Will Your Building Pass A Wireless Signal Test?
Radio signal tests are routinely performed by fire inspectors to make sure commercial and industrial buildings have adequate wireless system coverage for public safety.
A certificate of occupancy permit will not be issued if the building fails this test.
Why Are Signal Tests Important?
Following the 9/11 terrorist attack in 2001, International Fire Codes were updated to ensure first responders could access radio frequencies from any commercial building in an emergency.
Emergency responders rely on these public radio systems to communicate with dispatch and each other if their own radio signal fails.
When Should Buildings Be Tested?
New building radio tests can be performed once the building’s core and shell are completed and all windows and doors have been installed.
For existing buildings, radio coverage should be retested annually and retested if local authorities change radio frequencies or update their system.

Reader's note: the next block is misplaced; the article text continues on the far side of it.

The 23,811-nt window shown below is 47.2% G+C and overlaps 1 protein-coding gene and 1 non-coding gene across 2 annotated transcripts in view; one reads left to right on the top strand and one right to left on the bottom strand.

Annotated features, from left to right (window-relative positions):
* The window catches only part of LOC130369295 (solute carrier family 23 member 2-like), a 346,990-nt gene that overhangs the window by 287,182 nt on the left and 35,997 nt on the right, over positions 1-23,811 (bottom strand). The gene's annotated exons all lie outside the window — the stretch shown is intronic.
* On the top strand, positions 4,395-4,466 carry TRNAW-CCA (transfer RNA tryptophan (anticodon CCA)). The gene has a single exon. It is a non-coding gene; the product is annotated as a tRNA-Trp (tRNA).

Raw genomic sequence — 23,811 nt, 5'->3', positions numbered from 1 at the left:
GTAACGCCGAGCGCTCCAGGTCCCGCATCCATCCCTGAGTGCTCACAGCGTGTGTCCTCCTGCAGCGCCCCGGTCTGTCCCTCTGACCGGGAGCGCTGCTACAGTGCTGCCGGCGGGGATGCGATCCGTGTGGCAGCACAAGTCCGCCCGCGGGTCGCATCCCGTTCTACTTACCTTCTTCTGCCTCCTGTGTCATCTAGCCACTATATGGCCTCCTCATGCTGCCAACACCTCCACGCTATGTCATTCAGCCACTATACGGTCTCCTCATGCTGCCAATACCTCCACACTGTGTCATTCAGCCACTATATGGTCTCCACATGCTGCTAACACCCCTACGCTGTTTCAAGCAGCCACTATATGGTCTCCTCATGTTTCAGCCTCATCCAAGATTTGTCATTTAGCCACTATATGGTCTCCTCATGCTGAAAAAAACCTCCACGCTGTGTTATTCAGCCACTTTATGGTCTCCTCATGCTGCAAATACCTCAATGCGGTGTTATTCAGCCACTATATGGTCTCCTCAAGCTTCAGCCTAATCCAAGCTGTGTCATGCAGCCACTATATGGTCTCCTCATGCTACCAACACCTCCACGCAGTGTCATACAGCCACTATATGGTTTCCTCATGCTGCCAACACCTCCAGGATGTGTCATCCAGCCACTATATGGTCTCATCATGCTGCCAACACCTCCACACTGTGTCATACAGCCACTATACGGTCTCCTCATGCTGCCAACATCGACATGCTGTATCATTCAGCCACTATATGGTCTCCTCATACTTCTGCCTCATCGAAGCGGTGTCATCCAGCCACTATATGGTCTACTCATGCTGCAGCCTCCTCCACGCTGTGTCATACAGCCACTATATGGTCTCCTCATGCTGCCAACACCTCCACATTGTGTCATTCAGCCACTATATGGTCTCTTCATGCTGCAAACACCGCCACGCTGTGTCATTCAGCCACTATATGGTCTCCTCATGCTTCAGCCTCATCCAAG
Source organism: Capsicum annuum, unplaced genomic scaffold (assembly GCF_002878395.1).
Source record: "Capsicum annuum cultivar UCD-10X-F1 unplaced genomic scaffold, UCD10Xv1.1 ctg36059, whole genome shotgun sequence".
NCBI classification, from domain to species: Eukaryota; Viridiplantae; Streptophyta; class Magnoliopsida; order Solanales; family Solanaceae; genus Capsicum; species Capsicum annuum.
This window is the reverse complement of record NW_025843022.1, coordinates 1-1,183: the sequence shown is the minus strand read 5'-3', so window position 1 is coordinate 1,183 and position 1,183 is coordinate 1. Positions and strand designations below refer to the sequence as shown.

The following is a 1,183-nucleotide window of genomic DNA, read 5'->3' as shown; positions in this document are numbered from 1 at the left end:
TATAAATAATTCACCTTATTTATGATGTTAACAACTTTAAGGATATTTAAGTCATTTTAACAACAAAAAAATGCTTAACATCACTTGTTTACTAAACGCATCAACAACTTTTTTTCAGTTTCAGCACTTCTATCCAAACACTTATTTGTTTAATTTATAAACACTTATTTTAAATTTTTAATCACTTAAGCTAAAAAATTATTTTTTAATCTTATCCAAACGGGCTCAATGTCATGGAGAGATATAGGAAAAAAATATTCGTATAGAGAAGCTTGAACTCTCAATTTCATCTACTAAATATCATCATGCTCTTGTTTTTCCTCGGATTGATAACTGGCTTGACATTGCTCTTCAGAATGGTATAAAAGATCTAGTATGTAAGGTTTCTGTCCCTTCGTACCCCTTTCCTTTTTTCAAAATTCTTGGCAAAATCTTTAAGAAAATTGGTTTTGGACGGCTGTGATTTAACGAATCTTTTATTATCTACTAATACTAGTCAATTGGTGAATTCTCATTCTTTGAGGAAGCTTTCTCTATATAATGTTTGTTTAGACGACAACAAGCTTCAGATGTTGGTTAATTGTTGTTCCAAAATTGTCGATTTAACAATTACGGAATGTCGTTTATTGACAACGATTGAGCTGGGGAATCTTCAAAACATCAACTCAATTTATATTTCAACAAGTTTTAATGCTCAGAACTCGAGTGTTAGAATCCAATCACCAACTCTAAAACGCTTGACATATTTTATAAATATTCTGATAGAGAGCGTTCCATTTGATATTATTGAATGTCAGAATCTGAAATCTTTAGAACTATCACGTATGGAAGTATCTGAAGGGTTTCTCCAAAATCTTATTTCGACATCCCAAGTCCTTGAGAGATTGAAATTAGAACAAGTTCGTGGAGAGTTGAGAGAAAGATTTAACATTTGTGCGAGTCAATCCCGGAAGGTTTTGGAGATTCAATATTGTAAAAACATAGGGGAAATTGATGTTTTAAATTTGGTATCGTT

International Fire Code (IFC) 510: IFC Emergency Responder Radio Coverage Requirements
International Fire Code (IFC) 510 and the National Fire Protection Act (NFPA) 72 require all post 9/11 commercial buildings to have radio coverage or a radio enhancement system.
What Does a Signal Booster Do?
Signal boosters amplify and extend public safety radio frequency and cellular signal coverage capacity inside public and commercial buildings.
Emergency Responder Radio Coverage Systems (also called Public Safety Distributed Antenna Systems) amplify indoor radio frequency signal coverage and extend capacity for first responders relying on the building’s public safety radio system. These must comply with all IFC 510 requirements.
Cellular Distributed Antenna Systems boost indoor cell signal coverage and capacity across multiple cell carriers (2G, 3G, 4G, 5G, Private LTE & WiFi)
Commence designs, installs, certifies, and re-certifies indoor wireless communication systems and ensures they comply with International Fire Codes.
Need a BOOST?
*Our coverage map is not a guarantee of coverage or service availability in your area and it’s subject to change without notice. The map is a general prediction of where service applies based on our internal data. Network changes, unexpected traffic volume, outages, technical limitations, customer equipment, obstructions, weather or other conditions may interfere with service quality, availability, and may result in areas of no service.